Container Security

Containers vs Virtual Machines (vms) – A Security Perspective

By Henrik Rosendahl

containers vs virtual machinesWhat are the arguments for containers vs virtual machines (VM’s)? Back in March 2016 Mike Coleman (@mikegcoleman) from Docker wrote a blog post titled: Containers Are Not VMs. Mike and I used to be colleagues at VMware EUC – working on delivering applications in virtual desktop environments.

As you probably already know Virtual Machines provide a very strong isolation on the host level and don’t share the OS. The primary reason for developers to move to a microservices based architecture is to break up the app stack into smaller pieces, thus providing a more agile environment. In doing so your application services will now be connected thru the network and this opens up a myriad a potential security issues.

Let’s continue Mike’s house (vm) vs. apartment building (Docker host) analogy from this blog post. You can choose to protect your single family house (vm) as much as required and desired and just because your next door neighbor is careless it doesn’t affect you much. Ok, if there’s a fire that might affect you, but rarely.

However, if you live in an apartment building (docker host) – the kind where there’s a shared lobby and shared hallway access to doors — your protection against thieves is only as good as your neighbor’s behavior. What if he leaves the balcony door wide open for the day?  You can lock your front door when you leave the apartment – isn’t that good enough you ask? Well unfortunately Docker by default requires you to leave your front door wide open by design because legitimate visitors may need to get in. But if thieves get access to your neighbor’s apartment it’s a walk in the park to get into yours.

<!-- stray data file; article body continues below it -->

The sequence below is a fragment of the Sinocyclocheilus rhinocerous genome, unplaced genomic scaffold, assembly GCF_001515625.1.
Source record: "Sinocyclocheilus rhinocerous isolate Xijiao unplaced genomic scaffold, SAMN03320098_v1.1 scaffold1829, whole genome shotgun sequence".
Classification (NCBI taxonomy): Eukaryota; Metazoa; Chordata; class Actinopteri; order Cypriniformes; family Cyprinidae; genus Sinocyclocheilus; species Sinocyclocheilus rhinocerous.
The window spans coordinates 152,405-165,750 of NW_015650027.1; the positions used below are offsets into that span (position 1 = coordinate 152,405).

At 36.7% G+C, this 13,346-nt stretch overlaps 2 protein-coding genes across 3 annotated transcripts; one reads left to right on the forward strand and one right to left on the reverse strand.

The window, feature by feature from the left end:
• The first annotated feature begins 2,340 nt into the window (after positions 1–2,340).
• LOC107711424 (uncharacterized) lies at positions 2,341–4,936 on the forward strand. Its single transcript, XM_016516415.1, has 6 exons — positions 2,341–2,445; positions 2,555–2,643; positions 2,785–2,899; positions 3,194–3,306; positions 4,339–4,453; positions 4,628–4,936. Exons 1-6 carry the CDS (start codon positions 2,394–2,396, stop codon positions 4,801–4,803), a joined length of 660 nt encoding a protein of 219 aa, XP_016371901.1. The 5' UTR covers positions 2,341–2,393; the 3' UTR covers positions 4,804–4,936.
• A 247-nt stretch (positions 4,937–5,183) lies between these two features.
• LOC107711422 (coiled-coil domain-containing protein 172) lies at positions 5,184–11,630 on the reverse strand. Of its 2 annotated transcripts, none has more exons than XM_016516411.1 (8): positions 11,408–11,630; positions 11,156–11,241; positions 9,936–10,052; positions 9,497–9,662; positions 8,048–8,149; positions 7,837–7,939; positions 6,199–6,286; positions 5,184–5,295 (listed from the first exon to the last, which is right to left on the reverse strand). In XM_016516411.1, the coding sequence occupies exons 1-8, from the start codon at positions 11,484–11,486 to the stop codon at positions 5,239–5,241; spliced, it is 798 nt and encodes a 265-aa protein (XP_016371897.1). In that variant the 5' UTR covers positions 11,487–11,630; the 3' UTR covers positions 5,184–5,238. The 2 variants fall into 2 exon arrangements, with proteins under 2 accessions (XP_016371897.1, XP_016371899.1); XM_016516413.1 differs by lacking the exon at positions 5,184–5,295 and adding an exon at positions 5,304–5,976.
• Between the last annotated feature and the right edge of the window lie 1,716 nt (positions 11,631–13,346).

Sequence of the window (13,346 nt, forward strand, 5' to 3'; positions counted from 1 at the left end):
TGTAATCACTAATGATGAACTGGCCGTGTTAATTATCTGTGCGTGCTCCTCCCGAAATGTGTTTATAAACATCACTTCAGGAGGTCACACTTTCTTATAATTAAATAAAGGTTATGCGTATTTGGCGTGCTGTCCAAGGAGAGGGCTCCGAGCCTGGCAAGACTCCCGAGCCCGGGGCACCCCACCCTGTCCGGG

Before we get into the security issues with containers, let me point out that some people believe that containers are inherently more secure than vm’s. The argument is that breaking applications into microservices with well-defined interfaces and limited packaged services reduces the attack surface overall. The key point is that a well-implemented container deployment which includes security precautions can be at least as secure, if not more secure, than vm’s.

Let’s strike a more serious tone and look into some technical aspects of the Docker host and how it differs from VMs from a security perspective.

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Containers and container deployments face a multitude of different threats, weaknesses and vulnerabilities, which must be considered, and dealt with prior to production. Unlike VMs, the fundamental risks of open network traffic across services and a shared kernel cannot be ignored and deserves real security concern.

Recommendations can be made for any container platform, and in almost any deployment scenario.  They generally come down to similar security recommendations for almost any system, platform or service: